Finally, a third strategy involves organized gangs conducting surveillance of facilities. They may plant a person as an employee at the targeted company, and this person provides reconnaissance on facility layout and security. Details are provided on the whereabouts of a high-value load so it can be hijacked and stolen later. Fortunately, hijacking is rare, with most crimes involving non-violent truckload thefts during weekend hours. Soon after the trailer is stolen, the company decals are removed, painted over, or changed to conceal the identity so law enforcement has a difficult time locating it. The trailer may be taken somewhere and monitored for several days to ensure it is not being tracked by a hidden tracking device. During this time, they are also watching the trailer against theft by other cargo thieves! When ready, they will take the trailer to their destination for unloading and distribution of stolen contents.
Your Knowledge is Power
One challenge in crime-fighting is that everyone thinks it is the exclusive realm of law enforcement, but nothing could be further from the truth. Whether a crime involves burglary, assault, or vehicle theft, law enforcement relies on information for the investigation. This information can be gathered from evidence left at the scene as well as information gathered by victims and eyewitnesses before, during, and after the crime. Without information, the investigation becomes extremely difficult.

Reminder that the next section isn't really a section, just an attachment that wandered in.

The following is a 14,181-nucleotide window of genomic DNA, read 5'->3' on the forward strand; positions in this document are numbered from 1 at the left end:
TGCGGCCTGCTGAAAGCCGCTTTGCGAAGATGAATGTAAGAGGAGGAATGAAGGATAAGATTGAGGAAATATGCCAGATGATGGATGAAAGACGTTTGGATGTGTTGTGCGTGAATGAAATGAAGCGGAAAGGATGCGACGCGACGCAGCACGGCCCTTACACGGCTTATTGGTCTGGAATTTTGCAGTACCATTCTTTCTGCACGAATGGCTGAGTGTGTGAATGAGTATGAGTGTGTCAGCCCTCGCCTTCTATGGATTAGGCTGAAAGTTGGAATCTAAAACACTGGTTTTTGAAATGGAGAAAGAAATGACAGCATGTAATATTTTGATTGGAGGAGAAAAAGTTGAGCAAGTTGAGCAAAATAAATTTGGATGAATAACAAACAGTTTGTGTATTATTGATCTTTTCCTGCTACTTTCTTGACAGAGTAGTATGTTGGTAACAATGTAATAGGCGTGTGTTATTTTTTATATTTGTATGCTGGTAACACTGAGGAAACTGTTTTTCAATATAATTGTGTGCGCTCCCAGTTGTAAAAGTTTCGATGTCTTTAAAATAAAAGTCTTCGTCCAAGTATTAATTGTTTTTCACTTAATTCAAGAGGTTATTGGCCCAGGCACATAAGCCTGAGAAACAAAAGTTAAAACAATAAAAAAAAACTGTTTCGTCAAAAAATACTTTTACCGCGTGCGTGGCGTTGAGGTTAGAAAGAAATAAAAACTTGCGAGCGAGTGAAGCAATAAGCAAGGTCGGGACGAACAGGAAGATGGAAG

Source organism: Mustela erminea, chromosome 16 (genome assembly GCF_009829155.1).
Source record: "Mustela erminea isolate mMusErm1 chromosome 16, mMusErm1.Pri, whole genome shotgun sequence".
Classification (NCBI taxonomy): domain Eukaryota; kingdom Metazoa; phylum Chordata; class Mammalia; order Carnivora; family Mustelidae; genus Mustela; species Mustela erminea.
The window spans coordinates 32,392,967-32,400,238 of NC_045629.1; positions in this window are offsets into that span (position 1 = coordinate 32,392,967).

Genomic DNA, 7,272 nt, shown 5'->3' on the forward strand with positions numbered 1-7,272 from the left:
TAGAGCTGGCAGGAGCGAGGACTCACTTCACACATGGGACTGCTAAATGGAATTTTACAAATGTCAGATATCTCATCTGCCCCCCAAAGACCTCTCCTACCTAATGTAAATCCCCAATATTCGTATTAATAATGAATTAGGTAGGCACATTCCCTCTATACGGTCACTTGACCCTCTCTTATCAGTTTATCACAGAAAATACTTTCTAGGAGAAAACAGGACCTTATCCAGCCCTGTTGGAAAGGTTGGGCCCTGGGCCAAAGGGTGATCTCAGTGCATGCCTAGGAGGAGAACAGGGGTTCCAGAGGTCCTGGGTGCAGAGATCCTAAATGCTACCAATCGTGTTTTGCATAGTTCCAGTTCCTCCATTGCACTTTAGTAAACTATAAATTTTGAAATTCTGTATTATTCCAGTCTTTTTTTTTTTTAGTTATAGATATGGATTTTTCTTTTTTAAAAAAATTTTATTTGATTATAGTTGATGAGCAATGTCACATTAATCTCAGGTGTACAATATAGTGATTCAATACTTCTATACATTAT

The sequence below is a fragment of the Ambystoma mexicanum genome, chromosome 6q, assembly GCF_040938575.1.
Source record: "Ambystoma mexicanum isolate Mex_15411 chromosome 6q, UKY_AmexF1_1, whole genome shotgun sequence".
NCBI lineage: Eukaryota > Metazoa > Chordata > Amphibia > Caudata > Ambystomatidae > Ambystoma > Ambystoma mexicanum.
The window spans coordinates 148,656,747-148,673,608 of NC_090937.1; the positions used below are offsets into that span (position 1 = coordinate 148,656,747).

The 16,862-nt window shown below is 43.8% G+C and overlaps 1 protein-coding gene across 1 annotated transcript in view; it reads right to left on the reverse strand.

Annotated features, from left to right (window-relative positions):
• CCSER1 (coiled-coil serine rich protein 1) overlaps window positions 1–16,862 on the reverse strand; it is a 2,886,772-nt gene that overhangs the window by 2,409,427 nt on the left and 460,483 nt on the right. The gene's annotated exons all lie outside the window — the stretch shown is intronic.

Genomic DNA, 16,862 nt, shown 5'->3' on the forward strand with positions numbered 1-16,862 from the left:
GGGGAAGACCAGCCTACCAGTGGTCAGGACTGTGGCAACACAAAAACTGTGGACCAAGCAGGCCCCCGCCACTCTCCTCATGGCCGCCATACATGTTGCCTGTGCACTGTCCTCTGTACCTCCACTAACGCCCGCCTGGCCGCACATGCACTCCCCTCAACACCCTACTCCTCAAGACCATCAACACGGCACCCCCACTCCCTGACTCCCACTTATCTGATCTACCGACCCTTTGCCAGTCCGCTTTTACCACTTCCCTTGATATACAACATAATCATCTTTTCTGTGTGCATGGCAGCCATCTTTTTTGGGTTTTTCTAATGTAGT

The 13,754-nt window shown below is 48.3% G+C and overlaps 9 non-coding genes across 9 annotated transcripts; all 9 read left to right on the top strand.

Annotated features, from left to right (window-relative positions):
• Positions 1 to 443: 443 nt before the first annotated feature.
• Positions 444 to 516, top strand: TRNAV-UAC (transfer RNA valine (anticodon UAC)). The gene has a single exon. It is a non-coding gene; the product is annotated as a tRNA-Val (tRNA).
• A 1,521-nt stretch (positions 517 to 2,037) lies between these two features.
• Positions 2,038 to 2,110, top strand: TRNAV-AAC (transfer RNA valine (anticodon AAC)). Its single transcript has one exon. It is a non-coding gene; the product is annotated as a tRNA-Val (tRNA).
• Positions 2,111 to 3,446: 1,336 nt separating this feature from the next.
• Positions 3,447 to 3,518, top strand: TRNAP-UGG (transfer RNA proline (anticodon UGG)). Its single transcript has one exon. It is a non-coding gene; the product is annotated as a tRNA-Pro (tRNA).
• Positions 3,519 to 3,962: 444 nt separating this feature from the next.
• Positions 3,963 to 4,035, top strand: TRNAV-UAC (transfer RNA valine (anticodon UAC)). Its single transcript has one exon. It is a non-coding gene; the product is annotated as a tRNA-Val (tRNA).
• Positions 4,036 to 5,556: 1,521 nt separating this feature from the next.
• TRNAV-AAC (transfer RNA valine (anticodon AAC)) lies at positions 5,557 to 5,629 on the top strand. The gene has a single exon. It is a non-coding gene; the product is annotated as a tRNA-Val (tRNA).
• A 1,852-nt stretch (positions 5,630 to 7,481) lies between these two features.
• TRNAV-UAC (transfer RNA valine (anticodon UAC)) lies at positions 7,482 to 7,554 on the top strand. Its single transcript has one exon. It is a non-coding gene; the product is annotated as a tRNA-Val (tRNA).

If you are not already concerned about cargo and equipment theft, now is the time because sooner or later you may become a victim, or you may be able to provide useful information about a theft that you can help resolve. Begin arming yourself with information by seeking guidance from a security professional, either from within your organization, from an outside consulting firm, or from your insurance agency or carrier. A professional will be able to provide you with a security evaluation along with recommendations for improvement. Contact your state trucking association to learn what efforts are underway with local law enforcement agencies.